My latest experience is one that ever Baby Boomer needs to hear. If you are my age, you might have lost one of your parents, but if you are lucky, maybe not.
Enter the world of being the parent…for your parents!
You might not like it, want it, or seek it…but if you are also the only child, like me, it is even worse. A spaghetti bowl of new agencies will come into your life from Social Security for you Americans, to Medicare, Medicaid, State agencies, and Power of Attorney declarations with “Successor Health Care Representative” (if you live abroad like me). Don’t think that your parents net worth; either high, low, or non-existent will save you either. It is one big mess.
So, mine started off two years ago when I got a call from my mother in Arizona. By the way, her adopted home town is Surprise, Arizona, home to 100’s of nursing home and elderly facilities, as well as the very well known Sun City communities. She wanted to introduce me to her new” friend” Jane (not her real name) who she said was absolutely delightful. In addition, guess what? Jane just happens to be an attorney (hence the name change) specializing in “Senior Care” and end of life legalities. What are the chances (I thought to myself)? Since she was a friend, she could do a Limited Power of Attorney, in the event of her becoming incapacitated, and being alone (Her and my Dad divorced when I was 2), this should be done. This would be invaluable and even better; Jane would even offer to be in second position if I was unable or unwilling to exercise my direction. To be fair to her time, Jane suggested just a $500 fee for her, just so we felt better and didn’t think we were taking advantage of the new friendship. A few days later, there was the beautifully templated directional POA with our names nicely inserted into the blanks on the standardized form. What a deal!
That’s the “hook”
Fast forward two years and remember I live in Dubai, which is +11 hrs from Arizona. I get an email from my Mom’s other friend Gerri. The fire department found my Mom on the bathroom floor and she has been taken to ICU. There was a phone number and she also contacted Jane the “friend”. Jane had the keys for this kind of emergency, went into the house and took my Mom’s dog back to her house. With a number of back and forth emails throughout the night, my Mom would be touch and go…but Jane was worried about leaving the lights on in my Mom’s house and she happened to see her wallet and some jewellery on the kitchen counter. Ill save you the details here, just realize it took me 3 more days to coordinate with Jane to get the lights turned off and no wallet or jewellery were involved. She will keep that until she sees my Mom. Her excuse for the 3 days was that she was “busy with other clients” (not friends) …oh, oh!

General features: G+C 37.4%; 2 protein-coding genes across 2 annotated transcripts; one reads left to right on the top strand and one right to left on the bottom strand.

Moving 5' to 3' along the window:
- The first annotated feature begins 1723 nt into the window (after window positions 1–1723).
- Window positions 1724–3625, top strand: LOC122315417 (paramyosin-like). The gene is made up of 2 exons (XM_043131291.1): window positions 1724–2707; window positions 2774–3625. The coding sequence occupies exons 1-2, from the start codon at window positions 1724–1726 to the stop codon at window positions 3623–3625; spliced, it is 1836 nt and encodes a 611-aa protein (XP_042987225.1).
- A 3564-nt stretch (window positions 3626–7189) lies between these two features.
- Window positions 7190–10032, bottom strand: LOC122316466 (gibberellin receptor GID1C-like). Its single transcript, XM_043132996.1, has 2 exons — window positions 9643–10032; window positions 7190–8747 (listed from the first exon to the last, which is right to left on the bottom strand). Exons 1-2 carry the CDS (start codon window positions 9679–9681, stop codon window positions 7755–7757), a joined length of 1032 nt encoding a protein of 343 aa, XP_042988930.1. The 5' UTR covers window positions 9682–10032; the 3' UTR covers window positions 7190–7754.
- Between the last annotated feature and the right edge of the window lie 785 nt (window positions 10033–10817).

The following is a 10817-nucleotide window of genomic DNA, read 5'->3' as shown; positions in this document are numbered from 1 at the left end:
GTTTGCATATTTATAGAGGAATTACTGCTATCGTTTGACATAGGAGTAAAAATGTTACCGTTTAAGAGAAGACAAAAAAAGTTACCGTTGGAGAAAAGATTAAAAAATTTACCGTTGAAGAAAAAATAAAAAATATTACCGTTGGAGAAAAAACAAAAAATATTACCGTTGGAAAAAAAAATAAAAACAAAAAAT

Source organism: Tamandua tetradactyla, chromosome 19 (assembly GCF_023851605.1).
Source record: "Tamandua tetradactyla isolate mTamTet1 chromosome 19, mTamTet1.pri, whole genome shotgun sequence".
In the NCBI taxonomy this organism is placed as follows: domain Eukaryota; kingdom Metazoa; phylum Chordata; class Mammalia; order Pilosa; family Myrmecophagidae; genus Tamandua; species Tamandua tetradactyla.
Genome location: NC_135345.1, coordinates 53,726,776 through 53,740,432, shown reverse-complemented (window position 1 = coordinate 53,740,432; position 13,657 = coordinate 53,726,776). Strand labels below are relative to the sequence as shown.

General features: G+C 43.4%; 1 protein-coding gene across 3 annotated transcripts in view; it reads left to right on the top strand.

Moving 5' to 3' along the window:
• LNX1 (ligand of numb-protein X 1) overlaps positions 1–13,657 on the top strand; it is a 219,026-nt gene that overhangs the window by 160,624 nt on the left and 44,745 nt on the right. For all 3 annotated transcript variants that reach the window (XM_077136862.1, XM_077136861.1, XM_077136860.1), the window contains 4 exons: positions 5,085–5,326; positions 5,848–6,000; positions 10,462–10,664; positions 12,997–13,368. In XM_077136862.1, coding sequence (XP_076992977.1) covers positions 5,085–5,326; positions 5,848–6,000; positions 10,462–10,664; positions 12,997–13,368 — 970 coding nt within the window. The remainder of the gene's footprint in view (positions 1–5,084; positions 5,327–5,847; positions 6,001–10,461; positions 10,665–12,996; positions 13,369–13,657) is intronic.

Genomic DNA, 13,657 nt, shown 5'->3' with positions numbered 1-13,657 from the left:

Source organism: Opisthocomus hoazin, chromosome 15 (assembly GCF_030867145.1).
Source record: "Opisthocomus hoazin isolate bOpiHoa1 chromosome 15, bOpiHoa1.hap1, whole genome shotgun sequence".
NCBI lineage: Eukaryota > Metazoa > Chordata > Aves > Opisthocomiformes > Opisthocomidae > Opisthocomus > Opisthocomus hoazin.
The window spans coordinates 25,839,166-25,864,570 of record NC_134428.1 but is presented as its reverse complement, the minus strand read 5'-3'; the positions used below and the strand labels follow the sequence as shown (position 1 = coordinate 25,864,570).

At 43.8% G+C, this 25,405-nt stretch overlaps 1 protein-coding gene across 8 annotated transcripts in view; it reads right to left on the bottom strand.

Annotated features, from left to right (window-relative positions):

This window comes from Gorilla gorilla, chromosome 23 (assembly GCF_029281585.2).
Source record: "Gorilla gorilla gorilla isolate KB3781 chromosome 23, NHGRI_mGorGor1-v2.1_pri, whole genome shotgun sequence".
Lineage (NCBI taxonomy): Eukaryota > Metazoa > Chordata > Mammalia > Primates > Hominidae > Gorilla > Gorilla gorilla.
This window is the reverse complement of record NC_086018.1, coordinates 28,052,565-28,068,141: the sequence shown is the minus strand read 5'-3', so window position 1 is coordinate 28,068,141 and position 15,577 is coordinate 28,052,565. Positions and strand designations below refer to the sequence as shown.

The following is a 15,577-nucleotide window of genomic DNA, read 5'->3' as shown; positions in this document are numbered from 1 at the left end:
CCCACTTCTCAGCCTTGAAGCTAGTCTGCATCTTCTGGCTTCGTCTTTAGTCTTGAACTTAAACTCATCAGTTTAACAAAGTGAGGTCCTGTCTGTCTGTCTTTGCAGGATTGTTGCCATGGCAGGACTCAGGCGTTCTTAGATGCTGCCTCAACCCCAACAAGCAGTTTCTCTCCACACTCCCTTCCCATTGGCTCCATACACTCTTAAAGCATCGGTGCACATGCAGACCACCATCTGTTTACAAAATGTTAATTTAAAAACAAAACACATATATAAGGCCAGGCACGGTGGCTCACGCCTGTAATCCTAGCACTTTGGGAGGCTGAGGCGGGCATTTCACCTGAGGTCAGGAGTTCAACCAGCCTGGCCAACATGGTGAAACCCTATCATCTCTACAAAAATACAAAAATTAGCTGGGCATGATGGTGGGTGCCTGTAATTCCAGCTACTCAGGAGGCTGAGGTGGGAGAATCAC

Let’s bring in some more “players” for a moment
My Mom was now in ICU for two weeks and it became evident she could never return to “Independent” living, so I would have to put her into a “skilled nursing facility” which is the highest level of care. Even worse she would have to qualify for assistance under Medicaid, and since she had no assets…it would be a process. Let me help you with something; not all facilities accept the Arizona Medicaid (ALTCS) and even worse it’s not widely advertised who does. Start googling.
I was so happy to see the many government departments that could help me: Arizona Assisted Living, Senior care Authority, Arizona Assisted Living Facilities (which could have you redirected to at least 3 other places like a Place for Mom, Senior Advisor, and Senior living today).…these are not government offices, but paid brokerage firms to head hunt for Seniors and act as advisors for families who are not in Arizona. Each person I spoke to held themselves out as experts, but each one gave me different information about the same thing. To be candid, I am used to this living abroad, but when it’s a matter of life and death for the one person who has no else to rely on and is helpless in a hospital bed alone…it’s scary. For someone like me, being 7000 miles away, I felt helpless.